“Sometimes during school, I feel like I’m just, you know, an empty shell. So, I go to this because I like to be aware of my body, and remind myself that I like feeling like I’m really in it. And I usually just find myself smiling the whole class.” said Rowen Light-Wills SC '20 after attending kickboxing classes at the Sallie Tiernan Field House.
Tiernan, located at Scripps College, offers a variety of health-related programs in its holistic Health and Wellness program. The program aims to increase general positivity in the lives of students. The kickboxing class that Light-Wills mentions is one of the many activities conducted at the Field House as part of the program.
The Field House, which harbors a 25 meter pool and all the usual treadmill, elliptical, weight machine and yoga mat paraphernalia of a traditional gymnasium, is often called a student-friendly good-vibe space by Scripps students – not because of the array of equipment it contains, but because of its activities. Some of the activites are De-Stress Thursdays and Friday Nights at the Fieldhouse, and FitScripps classes that include yoga, meditation, pilates, kickboxing and TRX, swimming soccer, volleyball, and hiking lessons.
“We try to organize our activities so that they together attempt to satisfy the eight types of wellness in the wellness cycle,” says Jennifer Shipley, assistant director of student health and wellness. The eight types, illustrated on flyers that can be found on shelves inside the gym, include physical, emotional, social, financial, economic, occupational, environmental and spiritual wellness.
“Our FitScripps classes, for example, would satisfy physical wellness, perhaps social wellness if you come for the classes with groups of friends,” said Shipley. “The student facilitated De-Stress Thursdays and Friday Nights at the Field House are catered towards propagating, mental or emotional wellness. Depending on the way people engage with activities, most of these projects can fulfil more than one sphere.”
The Friday night gatherings at Tiernan, which also aim to provide an alternative to people who don’t like parties but want to mingle, usually take place on the second-floor balcony, and serve up some snack. Past activities have included watching movies, decorating mason jars, and other asorted crafts.
“Last week for example, we were just hanging out on the balcony – which is so nice at night – with music and some craft stuff, and it was just a nice thing to do at night,” said Madeleine Edwards SC ‘18, a student organizer of the Friday night events. “And, some of the girls who’ve been there for most of our events, told us that it was the best part of their weekends.”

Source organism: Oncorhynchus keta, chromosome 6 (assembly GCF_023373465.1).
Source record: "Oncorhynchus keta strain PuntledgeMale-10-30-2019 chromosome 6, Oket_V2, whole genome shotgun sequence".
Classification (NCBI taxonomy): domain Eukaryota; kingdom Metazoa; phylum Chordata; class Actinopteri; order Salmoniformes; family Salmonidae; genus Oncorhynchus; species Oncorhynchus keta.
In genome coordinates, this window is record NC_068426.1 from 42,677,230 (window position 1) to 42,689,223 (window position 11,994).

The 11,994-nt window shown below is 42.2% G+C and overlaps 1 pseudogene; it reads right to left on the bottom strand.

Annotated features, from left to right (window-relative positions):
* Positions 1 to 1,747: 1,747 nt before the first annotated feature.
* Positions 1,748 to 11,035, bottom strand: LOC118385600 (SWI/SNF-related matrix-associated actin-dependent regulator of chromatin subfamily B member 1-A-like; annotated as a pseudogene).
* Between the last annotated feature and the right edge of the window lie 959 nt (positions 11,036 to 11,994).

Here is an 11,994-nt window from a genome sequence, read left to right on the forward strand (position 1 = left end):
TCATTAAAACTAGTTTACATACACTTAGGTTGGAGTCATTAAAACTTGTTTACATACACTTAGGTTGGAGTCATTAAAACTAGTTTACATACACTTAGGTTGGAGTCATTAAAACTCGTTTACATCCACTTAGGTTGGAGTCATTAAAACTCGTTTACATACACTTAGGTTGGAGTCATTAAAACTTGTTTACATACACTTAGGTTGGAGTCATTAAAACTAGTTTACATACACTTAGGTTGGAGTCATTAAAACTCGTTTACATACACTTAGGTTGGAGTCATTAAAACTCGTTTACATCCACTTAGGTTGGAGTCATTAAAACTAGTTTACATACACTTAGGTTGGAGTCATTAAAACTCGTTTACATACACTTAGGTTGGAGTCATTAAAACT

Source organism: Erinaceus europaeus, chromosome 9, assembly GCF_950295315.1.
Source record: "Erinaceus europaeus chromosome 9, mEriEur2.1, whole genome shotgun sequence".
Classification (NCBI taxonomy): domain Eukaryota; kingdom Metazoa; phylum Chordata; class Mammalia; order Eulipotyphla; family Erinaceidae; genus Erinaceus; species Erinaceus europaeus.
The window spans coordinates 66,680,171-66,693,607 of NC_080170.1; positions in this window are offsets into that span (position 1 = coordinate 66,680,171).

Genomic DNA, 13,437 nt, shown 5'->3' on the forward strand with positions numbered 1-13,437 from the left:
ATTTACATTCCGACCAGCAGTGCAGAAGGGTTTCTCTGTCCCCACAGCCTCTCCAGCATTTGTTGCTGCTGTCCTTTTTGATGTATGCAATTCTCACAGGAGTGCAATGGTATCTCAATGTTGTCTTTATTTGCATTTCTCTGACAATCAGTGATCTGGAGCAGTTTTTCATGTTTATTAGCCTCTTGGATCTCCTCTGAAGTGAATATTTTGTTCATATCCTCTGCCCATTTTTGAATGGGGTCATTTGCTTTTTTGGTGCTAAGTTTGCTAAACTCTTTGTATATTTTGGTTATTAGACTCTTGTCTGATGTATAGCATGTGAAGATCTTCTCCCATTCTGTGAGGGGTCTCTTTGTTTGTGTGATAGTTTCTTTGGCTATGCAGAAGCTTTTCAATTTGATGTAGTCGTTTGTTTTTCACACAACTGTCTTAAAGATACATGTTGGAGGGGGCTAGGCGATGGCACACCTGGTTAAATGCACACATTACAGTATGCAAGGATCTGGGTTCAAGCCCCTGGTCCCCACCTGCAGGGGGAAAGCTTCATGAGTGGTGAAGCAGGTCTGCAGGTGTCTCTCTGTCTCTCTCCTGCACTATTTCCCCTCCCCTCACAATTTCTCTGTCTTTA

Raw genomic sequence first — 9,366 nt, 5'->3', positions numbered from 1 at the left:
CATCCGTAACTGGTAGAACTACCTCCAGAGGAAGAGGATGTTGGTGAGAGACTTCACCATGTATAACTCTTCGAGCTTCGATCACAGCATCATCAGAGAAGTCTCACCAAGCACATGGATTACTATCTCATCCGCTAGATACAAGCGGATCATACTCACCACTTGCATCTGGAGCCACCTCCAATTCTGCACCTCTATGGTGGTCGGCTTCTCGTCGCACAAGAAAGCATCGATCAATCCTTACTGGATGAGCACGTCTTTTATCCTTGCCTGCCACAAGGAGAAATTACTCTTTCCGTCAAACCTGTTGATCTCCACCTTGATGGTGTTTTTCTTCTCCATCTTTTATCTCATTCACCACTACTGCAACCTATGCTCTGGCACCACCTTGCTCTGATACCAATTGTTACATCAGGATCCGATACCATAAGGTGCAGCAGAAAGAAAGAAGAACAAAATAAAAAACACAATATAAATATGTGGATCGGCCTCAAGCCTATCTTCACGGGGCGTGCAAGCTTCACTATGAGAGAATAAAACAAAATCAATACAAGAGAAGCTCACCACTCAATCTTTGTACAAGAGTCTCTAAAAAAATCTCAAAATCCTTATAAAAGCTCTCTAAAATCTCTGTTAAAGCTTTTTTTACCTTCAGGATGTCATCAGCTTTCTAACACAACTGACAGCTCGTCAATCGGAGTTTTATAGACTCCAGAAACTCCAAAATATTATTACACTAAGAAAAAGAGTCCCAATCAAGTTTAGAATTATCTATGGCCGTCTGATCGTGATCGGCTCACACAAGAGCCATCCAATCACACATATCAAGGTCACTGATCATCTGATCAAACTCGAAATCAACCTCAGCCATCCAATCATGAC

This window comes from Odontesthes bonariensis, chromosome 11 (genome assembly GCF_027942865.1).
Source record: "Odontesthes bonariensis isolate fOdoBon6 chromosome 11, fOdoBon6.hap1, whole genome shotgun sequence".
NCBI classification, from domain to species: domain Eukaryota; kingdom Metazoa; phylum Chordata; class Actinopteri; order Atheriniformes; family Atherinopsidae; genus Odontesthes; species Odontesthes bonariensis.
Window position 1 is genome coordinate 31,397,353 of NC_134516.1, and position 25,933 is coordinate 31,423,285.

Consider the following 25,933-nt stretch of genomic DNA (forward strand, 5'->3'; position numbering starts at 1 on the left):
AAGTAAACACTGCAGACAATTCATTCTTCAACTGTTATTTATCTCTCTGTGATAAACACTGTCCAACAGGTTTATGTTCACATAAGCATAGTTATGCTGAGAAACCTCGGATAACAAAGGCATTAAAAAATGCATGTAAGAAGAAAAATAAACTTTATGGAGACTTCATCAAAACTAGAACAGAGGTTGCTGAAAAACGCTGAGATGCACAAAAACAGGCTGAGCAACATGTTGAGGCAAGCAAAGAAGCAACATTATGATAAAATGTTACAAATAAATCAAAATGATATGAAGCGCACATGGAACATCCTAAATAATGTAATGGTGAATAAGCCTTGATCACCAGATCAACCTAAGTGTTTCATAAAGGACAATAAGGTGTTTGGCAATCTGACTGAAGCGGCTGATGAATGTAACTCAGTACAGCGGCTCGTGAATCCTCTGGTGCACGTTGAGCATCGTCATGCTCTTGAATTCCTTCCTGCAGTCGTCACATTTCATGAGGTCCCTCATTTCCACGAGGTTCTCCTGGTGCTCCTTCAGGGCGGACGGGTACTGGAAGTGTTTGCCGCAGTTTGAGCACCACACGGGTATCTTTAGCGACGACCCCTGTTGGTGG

Edwards added that, even as an organizer, she finds the events have helped her wellness, simply because she enjoys herself.
De-Stress Thursdays, organized by the Peer Health Educators, are explicitly designed to help relaxation. They range from coloring, making DIY slime, creating scent sachets, to learning progressive muscle relaxation. Navi Shah SC ‘20 said, “I go when it’s something that I recognize and know will relax me. One of my favorites was the DIY face-masks.”
Other FitScripps classes include Pilates, kickboxing, TRX, yoga and meditation, have a similar on positivity.
They range from coloring, making DIY slime, creating scent sachets, to learning progressive muscle relaxation. Navi Shah SC ‘20 said, “I go when it’s something that I recognise and know will relax me. One of my favorites was the DIY face-masks.”
And the FitScripps classes that include Pilates, kickboxing, TRX, yoga and meditation, have a similar on positivity.
Alexi Butts SC ’20, who regularly attends kickboxing, said that she goes because she is able to escape from being responsible for designing her time. “It’s this gap in the day when I’m not controlling the hour. It’s nice to be told what to do, to kind of relax. And it somehow energizes me too. I feel like I could go on a ten-mile run after class, which I could never ever do in my life, by the way.”
Light-Willis, a spring 2017 pilates regular, who has now started feeling her way into other fitness classes. She adds, “I just go and pretend like I’m beating something. And in the class, the pretending becomes learning not to beat myself up, and I’m happy and letting go of all this frustration.”
The staff at the field house aims to be in conversation with students. Thanks to the surveys that are handed out at events, crafts have become an integral part of their relaxation and mental and emotional health programming.
“We really do want use student voices to help offer wellness to everyone regardless of their different backgrounds,” says Shipley.
Edwards adds, “We do recognize that people attach their own specific histories to gyms, and that it’s more difficult for some people to use the space, but I know it’s an ongoing concern with staff at Tiernan. I hope that the Friday nights at least help people find that this gym doesn’t have to be scary, but can be a safe community space.”